To be clear, we as Americans are laughingstocks compared to the rest of the industrialized world. These half measures proposed for consideration are enshrined as basic rights in most countries. The industrialized world accepts that paid family leave is part of the set of rights associated with living in a free society. Nobody should have to choose between their career and caring for their family members. The message from this vote is clear — in light of the proposal taken up by the Legislature this past week, disability coverage isn’t a right covered by the law but instead is a privilege. Vermonters will not be able to take time off to care for a sick parent or child for some time now as a result of this vote’s failure.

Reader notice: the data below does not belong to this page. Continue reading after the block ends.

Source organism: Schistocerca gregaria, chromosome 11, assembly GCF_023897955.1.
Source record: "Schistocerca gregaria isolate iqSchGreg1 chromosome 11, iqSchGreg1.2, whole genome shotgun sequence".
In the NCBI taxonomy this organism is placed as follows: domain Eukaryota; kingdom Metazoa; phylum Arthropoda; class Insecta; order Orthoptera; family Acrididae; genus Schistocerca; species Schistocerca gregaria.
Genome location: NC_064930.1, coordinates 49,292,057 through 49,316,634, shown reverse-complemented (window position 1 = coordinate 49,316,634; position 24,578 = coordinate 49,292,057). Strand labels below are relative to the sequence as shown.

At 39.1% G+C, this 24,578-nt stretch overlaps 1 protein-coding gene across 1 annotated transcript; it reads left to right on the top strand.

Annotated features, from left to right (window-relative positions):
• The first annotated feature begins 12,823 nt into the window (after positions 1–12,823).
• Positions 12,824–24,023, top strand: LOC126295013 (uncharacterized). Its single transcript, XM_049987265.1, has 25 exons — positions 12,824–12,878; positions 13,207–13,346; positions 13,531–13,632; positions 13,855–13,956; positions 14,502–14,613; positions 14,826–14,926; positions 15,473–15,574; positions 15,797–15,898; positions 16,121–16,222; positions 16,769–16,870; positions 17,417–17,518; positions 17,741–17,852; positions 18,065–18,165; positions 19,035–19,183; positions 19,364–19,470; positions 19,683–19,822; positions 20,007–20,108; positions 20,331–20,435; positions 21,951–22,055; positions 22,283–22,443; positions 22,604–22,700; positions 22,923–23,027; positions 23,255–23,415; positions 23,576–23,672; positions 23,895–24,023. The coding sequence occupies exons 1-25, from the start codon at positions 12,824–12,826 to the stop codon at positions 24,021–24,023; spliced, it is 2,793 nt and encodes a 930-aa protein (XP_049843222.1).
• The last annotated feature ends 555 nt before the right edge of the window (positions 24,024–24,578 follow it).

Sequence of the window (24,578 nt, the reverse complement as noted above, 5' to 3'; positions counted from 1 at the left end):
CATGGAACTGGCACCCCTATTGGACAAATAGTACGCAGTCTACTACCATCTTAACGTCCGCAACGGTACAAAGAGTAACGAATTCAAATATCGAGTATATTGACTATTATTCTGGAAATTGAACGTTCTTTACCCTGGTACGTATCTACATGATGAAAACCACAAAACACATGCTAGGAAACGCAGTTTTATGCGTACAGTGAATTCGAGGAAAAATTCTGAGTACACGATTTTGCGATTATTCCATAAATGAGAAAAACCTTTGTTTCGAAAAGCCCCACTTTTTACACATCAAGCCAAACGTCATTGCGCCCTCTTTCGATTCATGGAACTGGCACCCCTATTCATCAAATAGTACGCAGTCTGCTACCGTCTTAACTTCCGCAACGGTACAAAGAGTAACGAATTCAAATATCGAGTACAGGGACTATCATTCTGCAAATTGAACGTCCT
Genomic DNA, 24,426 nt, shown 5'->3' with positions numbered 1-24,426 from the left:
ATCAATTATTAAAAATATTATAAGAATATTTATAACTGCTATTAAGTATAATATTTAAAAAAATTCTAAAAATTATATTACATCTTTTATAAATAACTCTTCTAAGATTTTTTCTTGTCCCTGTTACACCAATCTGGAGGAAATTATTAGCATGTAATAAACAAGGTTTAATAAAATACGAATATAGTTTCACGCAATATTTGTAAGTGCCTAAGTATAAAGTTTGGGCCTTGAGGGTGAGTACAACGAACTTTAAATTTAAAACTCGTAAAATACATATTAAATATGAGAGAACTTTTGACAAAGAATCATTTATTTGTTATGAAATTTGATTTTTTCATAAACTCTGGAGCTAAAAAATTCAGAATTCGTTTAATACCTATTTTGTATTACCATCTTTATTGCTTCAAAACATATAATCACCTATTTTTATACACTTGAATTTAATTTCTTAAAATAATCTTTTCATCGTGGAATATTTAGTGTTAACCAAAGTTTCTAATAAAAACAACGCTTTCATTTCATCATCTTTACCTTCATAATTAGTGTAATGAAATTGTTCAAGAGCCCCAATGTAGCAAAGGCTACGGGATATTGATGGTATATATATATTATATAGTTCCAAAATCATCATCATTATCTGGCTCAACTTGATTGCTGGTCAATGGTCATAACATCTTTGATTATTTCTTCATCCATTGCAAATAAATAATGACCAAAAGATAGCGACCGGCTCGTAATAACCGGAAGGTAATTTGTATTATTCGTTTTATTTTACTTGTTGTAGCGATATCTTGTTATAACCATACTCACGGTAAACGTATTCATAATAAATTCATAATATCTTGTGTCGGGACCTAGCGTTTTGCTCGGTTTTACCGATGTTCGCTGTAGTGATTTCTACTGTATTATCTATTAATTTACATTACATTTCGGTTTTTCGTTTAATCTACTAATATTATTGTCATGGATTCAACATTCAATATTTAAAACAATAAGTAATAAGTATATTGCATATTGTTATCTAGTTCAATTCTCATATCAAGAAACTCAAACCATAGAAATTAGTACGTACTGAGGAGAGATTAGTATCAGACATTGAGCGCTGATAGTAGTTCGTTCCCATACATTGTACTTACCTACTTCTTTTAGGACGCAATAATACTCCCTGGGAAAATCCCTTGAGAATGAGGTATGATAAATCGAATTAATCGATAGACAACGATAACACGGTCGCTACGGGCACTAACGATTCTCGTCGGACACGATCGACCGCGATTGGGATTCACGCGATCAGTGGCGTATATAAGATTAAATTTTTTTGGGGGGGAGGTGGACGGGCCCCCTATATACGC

Central to the argument of many who opposed the paid family leave bill was concerns over cost. Costs will go up, but they certainly will go up as well when those workers can’t work because they are absent from the workplace. Costs will go up due to lost productivity. Costs will go up either way. More to the point, I reject the idea that people will avoid doing business in Vermont because of the increased costs of doing business here because of a small increase in payroll taxes necessary to support paid leave. Instead, I believe any increased cost will be offset by value driven consumers and business owners who want to be part of a family-first Vermont business environment. I believe that people will want to do business here because of the family-first environment that we have created, which will deepen and broaden the already immense appeal of the Vermont brand. This is no less true when it comes to minimum wage legislation or subsidized child care, both of which have been hotly debated due to their cost in past years.